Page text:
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Fanning v. Town of Montclair

Decided: December 18, 1963.

MARION J. FANNING, PLAINTIFF-RESPONDENT,
v.
TOWN OF MONTCLAIR, A MUNICIPAL CORPORATION IN THE COUNTY OF ESSEX AND STATE OF NEW JERSEY, DEFENDANT-APPELLANT



Conford, Freund and Sullivan. The opinion of the court was delivered by Sullivan, J.A.D.

Sullivan

Defendant municipality appeals from a judgment of $1,000 in favor of plaintiff as well as from the refusal of the trial court to grant defendant's motions for an involuntary dismissal.

The suit arises out of a break in a municipal water main with resultant water damage to plaintiff's property. On June 11, 1960 plaintiff was the owner of premises 85 Upper Mountain Avenue, Montclair. About midnight on that date a break occurred in an underground water main in front of plaintiff's property. Plaintiff telephoned the Water Bureau and reported the incident and a repair crew was dispatched to the scene. The crew arrived about 12:45 A.M., shut off the water in the main, located the break in the pipe and repaired it. However, prior to the shutting off of the main, the escaping water flowed over plaintiff's property in considerable volume and flooded the basement apartment in her house. It is undisputed that plaintiff suffered some damage.

The instant suit charges defendant with negligence in failing to make periodic examinations and tests of its water mains in order to determine their condition and their ability to resist

water pressure, and in increasing the water pressure without determining the ability of the mains to withstand the increased pressure.

At trial plaintiff testified to the events of the night in question and the resultant damage to her real and personal property. Plaintiff's other witness was Arnold S. Giannetti, the Superintendent of the Montclair Water Bureau. His testimony may be summarized as follows: Such records as were available in the Bureau indicated that the water main under Upper Mountain Avenue was laid about 1890. It was a 12-inch unlined cast iron pipe. The water runs through the main by gravity from a storage tank in the Watchung Mountains. The water pressure in the main in question at the time of the break was about 100 pounds. No examinations or tests of the pipes along Upper Mountain Avenue had been made in recent years. In December 1959 there had been a break in a water main within a mile of plaintiff's property.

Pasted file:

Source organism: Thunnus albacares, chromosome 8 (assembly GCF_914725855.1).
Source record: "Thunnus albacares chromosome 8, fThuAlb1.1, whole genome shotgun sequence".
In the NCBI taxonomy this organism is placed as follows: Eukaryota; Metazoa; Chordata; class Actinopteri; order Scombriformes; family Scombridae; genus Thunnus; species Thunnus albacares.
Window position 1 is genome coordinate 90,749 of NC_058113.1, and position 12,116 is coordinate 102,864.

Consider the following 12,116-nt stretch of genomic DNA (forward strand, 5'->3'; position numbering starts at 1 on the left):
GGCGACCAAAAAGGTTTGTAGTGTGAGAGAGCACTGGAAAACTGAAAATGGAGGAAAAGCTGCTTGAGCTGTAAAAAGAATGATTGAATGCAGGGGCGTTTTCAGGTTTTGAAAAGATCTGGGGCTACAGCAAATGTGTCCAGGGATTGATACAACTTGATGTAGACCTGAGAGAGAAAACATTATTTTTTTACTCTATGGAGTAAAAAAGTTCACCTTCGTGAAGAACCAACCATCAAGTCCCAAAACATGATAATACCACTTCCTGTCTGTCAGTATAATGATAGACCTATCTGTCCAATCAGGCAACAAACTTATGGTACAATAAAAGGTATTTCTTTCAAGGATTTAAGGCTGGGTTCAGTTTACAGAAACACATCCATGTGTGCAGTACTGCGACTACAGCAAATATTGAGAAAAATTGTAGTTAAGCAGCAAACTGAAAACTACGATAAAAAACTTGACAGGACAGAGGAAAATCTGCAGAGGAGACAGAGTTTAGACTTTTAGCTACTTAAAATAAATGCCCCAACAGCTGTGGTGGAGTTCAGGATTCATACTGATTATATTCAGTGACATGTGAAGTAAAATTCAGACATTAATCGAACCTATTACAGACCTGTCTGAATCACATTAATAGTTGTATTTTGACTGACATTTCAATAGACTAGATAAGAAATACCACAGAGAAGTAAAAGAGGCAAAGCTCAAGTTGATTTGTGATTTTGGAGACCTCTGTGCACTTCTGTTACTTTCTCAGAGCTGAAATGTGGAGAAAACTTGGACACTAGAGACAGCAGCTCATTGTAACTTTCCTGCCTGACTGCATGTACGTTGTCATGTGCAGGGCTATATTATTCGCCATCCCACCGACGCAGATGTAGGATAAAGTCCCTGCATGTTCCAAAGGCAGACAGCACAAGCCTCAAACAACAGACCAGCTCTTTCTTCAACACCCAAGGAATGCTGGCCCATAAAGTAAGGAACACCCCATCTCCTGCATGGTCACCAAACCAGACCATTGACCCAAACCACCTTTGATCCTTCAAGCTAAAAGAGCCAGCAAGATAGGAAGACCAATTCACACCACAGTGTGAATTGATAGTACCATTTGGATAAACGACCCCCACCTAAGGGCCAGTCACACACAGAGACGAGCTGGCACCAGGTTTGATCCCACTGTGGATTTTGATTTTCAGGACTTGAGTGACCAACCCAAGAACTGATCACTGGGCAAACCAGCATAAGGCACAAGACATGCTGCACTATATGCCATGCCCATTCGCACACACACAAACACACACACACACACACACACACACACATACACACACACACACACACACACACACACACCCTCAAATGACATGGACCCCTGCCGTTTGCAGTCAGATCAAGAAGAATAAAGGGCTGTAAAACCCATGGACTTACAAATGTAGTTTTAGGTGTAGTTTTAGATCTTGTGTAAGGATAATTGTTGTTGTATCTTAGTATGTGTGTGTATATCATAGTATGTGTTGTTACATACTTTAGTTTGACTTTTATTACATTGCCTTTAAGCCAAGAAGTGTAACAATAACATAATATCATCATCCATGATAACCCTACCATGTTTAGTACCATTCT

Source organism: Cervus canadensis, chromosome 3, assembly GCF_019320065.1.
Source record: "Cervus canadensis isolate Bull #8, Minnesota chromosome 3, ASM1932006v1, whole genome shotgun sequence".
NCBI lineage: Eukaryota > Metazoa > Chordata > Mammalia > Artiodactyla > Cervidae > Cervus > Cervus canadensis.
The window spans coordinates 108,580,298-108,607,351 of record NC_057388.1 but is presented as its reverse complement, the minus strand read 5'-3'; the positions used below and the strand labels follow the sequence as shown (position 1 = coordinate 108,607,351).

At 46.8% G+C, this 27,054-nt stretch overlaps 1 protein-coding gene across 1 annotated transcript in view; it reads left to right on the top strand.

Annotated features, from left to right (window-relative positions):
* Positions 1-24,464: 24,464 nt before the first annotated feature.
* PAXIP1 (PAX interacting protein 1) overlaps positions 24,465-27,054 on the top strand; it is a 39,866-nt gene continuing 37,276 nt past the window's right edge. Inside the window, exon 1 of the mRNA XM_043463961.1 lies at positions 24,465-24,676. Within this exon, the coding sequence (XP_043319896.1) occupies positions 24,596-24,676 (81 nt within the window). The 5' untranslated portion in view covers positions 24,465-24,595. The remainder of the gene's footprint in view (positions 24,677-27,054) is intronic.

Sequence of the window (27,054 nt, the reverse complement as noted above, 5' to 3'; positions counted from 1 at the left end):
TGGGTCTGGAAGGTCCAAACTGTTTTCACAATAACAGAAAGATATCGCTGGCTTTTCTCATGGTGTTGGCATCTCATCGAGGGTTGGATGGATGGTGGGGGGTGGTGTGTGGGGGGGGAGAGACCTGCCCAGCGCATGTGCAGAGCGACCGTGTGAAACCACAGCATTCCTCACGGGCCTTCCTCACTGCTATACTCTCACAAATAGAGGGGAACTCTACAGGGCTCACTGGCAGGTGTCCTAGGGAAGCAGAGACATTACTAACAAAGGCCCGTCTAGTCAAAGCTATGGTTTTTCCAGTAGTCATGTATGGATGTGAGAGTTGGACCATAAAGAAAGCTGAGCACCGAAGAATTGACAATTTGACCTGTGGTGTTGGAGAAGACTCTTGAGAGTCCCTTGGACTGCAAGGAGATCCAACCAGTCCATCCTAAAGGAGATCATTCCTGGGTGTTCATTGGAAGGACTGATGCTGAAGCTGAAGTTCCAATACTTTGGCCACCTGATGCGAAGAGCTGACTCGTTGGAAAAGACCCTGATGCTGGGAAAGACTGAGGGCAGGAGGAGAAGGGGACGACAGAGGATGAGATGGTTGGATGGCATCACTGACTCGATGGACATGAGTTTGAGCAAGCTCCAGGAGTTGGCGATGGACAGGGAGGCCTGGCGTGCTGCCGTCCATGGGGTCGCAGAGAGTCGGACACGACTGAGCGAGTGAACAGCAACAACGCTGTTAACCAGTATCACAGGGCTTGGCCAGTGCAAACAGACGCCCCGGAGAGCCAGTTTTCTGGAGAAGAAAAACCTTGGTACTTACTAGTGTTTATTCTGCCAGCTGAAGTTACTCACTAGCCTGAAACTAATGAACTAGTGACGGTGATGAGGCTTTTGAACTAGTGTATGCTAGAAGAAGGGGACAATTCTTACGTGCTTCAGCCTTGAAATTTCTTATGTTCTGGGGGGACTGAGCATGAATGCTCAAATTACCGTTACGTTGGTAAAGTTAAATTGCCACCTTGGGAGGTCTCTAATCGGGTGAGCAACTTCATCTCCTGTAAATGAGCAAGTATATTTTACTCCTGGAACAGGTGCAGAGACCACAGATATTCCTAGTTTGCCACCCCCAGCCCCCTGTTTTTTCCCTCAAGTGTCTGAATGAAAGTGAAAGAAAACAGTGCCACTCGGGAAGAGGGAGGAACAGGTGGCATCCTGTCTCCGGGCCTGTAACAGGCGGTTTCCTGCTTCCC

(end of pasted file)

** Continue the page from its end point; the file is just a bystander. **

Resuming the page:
On cross-examination the witness testified that the Bureau ran periodic tests and inspections of fire hydrants and gate valves. He said that the system is manned on a 24-hour basis and has controls and gauges showing water pressure and amount of water in the tank and an alarm system which will respond to any major break.

After plaintiff rested her case defendant moved for a judgment of involuntary dismissal which was denied.

Defendant recalled the Superintendent of the Water Bureau as its witness and showed that he is a licensed professional engineer with a degree in engineering from "Pennsylvania Polytechnic Institute, Renssalaer" (sic). He is also certified by the New Jersey State Board of Health "to operate a water system." He testified that originally the water supply was stored in a smaller storage tank but that in 1929 a larger tank with a greater storage capacity was installed and was still in use in 1960. He intimated that the change-over to the larger tank in 1929 caused an increase in water pressure from about 96 or 97 pounds to the present pressure of about 100 pounds.

The Superintendent was at the scene with the repair crew and described how the main was found about four feet underground. He estimated that the break was repaired and water restored in the main about 6 or 7 A.M. He also testified from the Bureau's graph records for the night in question which showed a rise in the water level of the storage tank up to midnight and shortly thereafter a rapid decline in the water level until about 12:45 A.M., when the decline stopped.

The Superintendent stated that the life of cast iron pipe was indefinite and that such pipe is in service in places in the United States over a hundred years, and much longer in European countries. He testified that at the present time pipe is inspected at the foundry, and also at the time of installation by means of steam pressure, but that once pipe is buried in the ground and goes into service there is no method whereby the pipe can be reasonably ...


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